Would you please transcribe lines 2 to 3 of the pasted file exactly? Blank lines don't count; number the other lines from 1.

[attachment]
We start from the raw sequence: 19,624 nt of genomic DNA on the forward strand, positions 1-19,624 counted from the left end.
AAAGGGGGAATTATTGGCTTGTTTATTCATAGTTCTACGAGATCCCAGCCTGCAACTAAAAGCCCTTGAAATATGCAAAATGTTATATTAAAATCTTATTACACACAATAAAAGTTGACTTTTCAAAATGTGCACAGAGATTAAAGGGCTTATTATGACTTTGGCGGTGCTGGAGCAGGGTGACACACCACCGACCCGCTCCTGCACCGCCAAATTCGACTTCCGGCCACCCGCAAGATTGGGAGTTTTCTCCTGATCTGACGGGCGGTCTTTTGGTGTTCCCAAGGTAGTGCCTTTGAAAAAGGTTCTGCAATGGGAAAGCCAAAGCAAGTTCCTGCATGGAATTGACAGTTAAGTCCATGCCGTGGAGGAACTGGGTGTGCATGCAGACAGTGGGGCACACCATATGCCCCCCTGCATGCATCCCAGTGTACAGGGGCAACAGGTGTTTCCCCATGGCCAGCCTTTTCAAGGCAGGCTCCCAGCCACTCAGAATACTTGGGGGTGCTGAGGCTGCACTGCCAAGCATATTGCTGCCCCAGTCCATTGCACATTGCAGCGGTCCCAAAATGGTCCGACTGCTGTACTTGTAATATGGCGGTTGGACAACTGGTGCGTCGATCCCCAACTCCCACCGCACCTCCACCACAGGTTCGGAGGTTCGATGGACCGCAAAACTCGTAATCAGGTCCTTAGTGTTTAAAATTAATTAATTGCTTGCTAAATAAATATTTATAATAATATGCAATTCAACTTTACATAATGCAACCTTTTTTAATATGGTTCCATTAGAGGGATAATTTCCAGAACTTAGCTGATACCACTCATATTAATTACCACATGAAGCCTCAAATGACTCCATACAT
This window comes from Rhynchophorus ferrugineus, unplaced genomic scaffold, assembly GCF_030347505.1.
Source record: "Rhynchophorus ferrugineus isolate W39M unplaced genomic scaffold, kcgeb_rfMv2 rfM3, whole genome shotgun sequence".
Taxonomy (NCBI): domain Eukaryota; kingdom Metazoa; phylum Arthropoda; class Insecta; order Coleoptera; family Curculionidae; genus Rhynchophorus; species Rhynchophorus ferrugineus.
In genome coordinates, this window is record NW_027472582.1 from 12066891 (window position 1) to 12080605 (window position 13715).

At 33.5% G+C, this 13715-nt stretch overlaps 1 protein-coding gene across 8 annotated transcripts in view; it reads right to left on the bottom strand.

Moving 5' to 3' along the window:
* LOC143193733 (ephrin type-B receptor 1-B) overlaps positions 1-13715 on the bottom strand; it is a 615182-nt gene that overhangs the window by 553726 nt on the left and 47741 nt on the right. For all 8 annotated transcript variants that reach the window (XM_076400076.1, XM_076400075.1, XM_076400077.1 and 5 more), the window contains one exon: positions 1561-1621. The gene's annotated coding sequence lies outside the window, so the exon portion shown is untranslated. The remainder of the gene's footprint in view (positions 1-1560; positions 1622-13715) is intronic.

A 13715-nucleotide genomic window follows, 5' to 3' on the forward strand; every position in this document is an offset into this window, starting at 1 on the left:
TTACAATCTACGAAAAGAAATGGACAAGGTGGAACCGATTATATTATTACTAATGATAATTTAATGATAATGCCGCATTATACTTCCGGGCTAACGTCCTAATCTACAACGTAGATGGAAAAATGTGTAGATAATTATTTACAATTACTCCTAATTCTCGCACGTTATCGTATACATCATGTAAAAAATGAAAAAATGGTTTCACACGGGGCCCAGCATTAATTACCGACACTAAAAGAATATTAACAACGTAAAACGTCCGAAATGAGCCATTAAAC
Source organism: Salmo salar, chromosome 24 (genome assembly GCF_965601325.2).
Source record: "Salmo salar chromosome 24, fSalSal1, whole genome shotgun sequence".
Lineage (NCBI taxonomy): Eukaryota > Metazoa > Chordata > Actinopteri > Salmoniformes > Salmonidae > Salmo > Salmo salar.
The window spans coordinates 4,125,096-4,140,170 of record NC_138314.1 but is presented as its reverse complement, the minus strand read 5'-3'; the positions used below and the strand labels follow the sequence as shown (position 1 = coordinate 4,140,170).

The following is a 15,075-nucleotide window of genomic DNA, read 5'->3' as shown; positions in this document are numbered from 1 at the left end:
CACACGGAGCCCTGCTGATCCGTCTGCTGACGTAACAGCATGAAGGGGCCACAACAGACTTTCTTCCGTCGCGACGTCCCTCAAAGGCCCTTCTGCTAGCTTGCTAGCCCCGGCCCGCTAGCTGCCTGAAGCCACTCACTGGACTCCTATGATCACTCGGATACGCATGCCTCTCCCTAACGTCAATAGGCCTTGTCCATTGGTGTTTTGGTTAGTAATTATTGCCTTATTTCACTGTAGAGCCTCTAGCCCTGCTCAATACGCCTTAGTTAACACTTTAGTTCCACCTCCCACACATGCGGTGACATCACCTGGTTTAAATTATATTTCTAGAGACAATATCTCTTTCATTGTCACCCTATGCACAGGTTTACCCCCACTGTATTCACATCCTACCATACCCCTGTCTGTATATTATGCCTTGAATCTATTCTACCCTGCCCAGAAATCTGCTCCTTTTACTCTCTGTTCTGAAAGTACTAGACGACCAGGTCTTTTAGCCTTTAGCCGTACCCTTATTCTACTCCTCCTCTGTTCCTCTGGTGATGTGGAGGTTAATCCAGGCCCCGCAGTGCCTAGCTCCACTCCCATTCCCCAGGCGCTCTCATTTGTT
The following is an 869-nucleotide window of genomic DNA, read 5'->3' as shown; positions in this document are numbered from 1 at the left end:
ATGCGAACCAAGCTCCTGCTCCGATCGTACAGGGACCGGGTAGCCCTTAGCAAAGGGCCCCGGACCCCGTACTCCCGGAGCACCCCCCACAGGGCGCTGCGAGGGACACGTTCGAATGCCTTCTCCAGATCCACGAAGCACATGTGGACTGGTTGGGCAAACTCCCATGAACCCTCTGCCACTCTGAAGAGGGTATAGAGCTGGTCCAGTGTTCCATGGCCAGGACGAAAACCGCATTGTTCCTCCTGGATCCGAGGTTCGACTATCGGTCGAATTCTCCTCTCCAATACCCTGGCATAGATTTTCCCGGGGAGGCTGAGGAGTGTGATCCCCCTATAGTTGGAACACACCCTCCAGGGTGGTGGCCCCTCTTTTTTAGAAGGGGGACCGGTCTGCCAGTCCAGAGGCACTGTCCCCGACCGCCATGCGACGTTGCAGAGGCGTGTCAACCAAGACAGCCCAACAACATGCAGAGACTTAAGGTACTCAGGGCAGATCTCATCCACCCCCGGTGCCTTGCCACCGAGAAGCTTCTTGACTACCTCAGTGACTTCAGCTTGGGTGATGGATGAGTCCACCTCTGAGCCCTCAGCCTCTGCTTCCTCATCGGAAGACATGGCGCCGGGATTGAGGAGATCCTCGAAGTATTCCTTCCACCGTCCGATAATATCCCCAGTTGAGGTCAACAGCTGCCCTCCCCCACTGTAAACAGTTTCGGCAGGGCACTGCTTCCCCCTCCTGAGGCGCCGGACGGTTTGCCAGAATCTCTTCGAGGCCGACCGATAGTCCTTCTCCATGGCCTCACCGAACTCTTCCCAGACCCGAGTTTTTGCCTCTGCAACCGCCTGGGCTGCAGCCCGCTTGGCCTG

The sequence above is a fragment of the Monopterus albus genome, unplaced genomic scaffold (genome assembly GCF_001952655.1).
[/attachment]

AAAGGGGGAATTATTGGCTTGTTTATTCATAGTTCTACGAGATCCCAGCCTGCAACTAAAAGCCCTTGAAATATGCAAAATGTTATATTAAAATCTTATTACACACAATAAAAGTTGACTTTTCAAAATGTGCACAGAGATTAAAGGGCTTATTATGACTTTGGCGGTGCTGGAGCAGGGTGACACACCACCGACCCGCTCCTGCACCGCCAAATTCGACTTCCGGCCACCCGCAAGATTGGGAGTTTTCTCCTGATCTGACGGGCGGTCTTTTGGTGTTCCCAAGGTAGTGCCTTTGAAAAAGGTTCTGCAATGGGAAAGCCAAAGCAAGTTCCTGCATGGAATTGACAGTTAAGTCCATGCCGTGGAGGAACTGGGTGTGCATGCAGACAGTGGGGCACACCATATGCCCCCCTGCATGCATCCCAGTGTACAGGGGCAACAGGTGTTTCCCCATGGCCAGCCTTTTCAAGGCAGGCTCCCAGCCACTCAGAATACTTGGGGGTGCTGAGGCTGCACTGCCAAGCATATTGCTGCCCCAGTCCATTGCACATTGCAGCGGTCCCAAAATGGTCCGACTGCTGTACTTGTAATATGGCGGTTGGACAACTGGTGCGTCGATCCCCAACTCCCACCGCACCTCCACCACAGGTTCGGAGGTTCGATGGACCGCAAAACTCGTAATCAGGTCCTTAGTGTTTAAAATTAATTAATTGCTTGCTAAATAAATATTTATAATAATATGCAATTCAACTTTACATAATGCAACCTTTTTTAATATGGTTCCATTAGAGGGATAATTTCCAGAACTTAGCTGATACCACTCATATTAATTACCACATGAAGCCTCAAATGACTCCATACAT
This window comes from Rhynchophorus ferrugineus, unplaced genomic scaffold, assembly GCF_030347505.1.